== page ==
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China, Russia Resist North Korea sanctions

By EDITH M. LEDERER, Associated Press Writer


UNITED NATIONS - China and Russia resisted an attempt in the U.N. Security Council to impose sanctions against North Korea for its missile launches Wednesday, saying only diplomacy could halt the isolated regime's nuclear and rocket development programs.

Japan, backed by the U.S. and Britain, circulated a resolution that would ban any country from transferring funds, material and technology that could be used in North Korea's missile and weapons of mass destruction programs.

China, the North's closest ally, and Russia, which has been trying to re-establish Soviet-era ties with Pyongyang, countered that they favor a weaker council statement without any threat of sanctions. Both countries hold veto power in the council, making sanctions unlikely.

North Korea, which has proclaimed itself a nuclear weapons state, has said sanctions would amount to a declaration of war. China and Russia are clearly concerned that a U.N. demand for such measures would only make the current situation worse and delay a return to six-party talks. China and Russia are part of the talks along with North and South Korea, the United States and Japan.

In a possible sign that Moscow's and Beijing's position may carry the day, President Bush addressed the issue in a subdued manner without the harsh warnings that he had issued as recently as last week when he said that a missile launch would be unacceptable.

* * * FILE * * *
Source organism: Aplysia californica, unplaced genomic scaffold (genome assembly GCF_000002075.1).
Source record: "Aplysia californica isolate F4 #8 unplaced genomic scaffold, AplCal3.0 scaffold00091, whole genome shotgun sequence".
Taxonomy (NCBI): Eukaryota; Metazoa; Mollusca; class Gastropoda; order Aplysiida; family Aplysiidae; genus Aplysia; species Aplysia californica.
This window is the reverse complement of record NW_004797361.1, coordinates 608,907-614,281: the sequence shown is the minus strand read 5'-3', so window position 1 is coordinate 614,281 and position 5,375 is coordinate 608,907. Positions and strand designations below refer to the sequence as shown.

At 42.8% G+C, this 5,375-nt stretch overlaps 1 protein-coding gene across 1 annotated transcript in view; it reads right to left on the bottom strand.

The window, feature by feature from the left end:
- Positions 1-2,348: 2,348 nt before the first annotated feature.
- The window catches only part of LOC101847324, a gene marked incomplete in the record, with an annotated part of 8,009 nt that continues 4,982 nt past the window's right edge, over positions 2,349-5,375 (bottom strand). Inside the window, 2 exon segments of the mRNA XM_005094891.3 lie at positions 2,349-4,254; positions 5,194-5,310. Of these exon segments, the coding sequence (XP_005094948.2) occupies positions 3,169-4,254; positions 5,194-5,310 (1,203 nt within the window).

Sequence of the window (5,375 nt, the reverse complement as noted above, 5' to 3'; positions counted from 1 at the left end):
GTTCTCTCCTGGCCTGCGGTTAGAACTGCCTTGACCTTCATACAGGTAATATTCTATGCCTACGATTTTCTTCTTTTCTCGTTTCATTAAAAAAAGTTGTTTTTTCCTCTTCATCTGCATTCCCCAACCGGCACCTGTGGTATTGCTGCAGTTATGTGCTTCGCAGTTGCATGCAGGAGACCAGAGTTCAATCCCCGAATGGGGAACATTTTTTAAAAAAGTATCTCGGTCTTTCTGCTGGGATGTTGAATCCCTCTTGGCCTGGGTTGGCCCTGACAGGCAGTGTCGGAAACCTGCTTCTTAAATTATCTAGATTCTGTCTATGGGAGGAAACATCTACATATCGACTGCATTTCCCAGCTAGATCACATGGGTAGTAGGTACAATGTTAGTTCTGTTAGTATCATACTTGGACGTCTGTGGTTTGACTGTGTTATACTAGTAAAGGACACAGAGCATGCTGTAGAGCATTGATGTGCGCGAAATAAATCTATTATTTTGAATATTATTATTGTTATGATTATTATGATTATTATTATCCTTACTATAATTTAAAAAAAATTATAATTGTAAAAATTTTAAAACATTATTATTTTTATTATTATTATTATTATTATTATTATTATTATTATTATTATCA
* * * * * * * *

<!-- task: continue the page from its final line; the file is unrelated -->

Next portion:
Bush said Wednesday that the failure of North Korea's long-range missile test does not lessen the need to push the communist regime to give up its nuclear weapons program.

"One thing we have learned is that the rocket didn't stay up for very long," Bush said about the Taepodong-2 missile that failed 42 seconds after liftoff Tuesday. "It tumbled into the sea."

"It doesn't diminish my desire to solve this problem," he said in Washington.

Bush spoke by phone to Japan's Prime Minister Junichiro Koizumi and they agreed to cooperate in pushing for a U.N. resolution to impose sanctions on North Korea, Japan's Kyodo news agency reported Thursday. The U.S. president also spoke to South Korean President Roh Moo-hyun and they agreed to cooperate on the missile issue, a South Korean official said.

The failure of the Taepodong-2 missile — the object of intense international attention for more than a month — suggested a catastrophic failure of the rocket's first, or booster, stage. A working version of the intercontinental missile could potentially reach the United States with a light payload.